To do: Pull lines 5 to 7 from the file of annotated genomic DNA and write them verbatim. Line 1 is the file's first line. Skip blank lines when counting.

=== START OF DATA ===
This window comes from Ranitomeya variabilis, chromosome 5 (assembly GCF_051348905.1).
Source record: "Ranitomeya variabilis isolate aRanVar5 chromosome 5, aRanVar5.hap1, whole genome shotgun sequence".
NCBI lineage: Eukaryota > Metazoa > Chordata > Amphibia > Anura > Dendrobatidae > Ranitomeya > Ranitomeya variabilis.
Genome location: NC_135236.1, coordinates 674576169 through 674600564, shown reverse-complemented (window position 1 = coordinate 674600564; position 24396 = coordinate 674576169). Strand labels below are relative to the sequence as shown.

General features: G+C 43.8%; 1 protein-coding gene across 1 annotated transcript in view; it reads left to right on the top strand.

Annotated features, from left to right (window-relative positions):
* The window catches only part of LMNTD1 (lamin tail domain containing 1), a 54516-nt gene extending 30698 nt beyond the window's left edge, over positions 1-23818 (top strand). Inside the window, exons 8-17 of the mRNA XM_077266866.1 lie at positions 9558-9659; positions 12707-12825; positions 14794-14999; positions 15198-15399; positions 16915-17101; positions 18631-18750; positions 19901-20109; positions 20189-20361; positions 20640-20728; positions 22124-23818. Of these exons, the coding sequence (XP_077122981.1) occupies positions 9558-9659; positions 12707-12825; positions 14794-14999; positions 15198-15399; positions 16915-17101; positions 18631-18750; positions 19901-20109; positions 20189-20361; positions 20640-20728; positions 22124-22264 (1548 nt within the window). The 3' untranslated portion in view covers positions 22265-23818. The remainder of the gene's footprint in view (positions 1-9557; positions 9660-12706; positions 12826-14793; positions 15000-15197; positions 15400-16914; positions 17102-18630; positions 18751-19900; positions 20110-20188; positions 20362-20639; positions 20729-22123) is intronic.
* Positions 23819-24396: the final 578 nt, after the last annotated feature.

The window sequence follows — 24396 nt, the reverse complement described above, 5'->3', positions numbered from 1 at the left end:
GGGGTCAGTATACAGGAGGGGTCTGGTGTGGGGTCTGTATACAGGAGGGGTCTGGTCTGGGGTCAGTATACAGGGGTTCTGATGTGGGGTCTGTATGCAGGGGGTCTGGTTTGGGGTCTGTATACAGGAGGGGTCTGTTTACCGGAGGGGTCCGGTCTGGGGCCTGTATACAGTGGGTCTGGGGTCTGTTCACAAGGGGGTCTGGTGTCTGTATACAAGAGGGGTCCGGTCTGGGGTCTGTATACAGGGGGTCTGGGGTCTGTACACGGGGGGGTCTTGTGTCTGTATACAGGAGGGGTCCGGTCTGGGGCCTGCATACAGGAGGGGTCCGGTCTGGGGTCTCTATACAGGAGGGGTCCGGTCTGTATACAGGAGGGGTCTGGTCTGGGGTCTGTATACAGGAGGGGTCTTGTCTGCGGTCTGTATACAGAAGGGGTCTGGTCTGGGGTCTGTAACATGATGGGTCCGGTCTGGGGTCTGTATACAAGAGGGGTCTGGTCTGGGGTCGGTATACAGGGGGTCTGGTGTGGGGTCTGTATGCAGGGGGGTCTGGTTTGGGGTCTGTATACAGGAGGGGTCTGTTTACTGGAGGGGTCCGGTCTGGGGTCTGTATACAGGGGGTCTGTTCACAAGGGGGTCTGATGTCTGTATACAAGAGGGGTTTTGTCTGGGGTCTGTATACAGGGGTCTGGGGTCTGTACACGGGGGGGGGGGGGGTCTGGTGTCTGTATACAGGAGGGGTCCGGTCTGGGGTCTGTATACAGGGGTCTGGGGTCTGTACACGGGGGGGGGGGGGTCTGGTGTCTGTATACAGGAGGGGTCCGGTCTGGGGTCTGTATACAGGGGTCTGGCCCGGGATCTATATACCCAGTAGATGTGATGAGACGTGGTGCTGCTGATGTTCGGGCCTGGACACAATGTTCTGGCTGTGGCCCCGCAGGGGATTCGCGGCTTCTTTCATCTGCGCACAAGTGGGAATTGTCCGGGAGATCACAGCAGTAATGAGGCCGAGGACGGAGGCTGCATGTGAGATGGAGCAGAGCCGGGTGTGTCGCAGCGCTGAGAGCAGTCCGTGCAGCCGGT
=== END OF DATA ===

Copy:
General features: G+C 43.8%; 1 protein-coding gene across 1 annotated transcript in view; it reads left to right on the top strand.

Annotated features, from left to right (window-relative positions):
* The window catches only part of LMNTD1 (lamin tail domain containing 1), a 54516-nt gene extending 30698 nt beyond the window's left edge, over positions 1-23818 (top strand). Inside the window, exons 8-17 of the mRNA XM_077266866.1 lie at positions 9558-9659; positions 12707-12825; positions 14794-14999; positions 15198-15399; positions 16915-17101; positions 18631-18750; positions 19901-20109; positions 20189-20361; positions 20640-20728; positions 22124-23818. Of these exons, the coding sequence (XP_077122981.1) occupies positions 9558-9659; positions 12707-12825; positions 14794-14999; positions 15198-15399; positions 16915-17101; positions 18631-18750; positions 19901-20109; positions 20189-20361; positions 20640-20728; positions 22124-22264 (1548 nt within the window). The 3' untranslated portion in view covers positions 22265-23818. The remainder of the gene's footprint in view (positions 1-9557; positions 9660-12706; positions 12826-14793; positions 15000-15197; positions 15400-16914; positions 17102-18630; positions 18751-19900; positions 20110-20188; positions 20362-20639; positions 20729-22123) is intronic.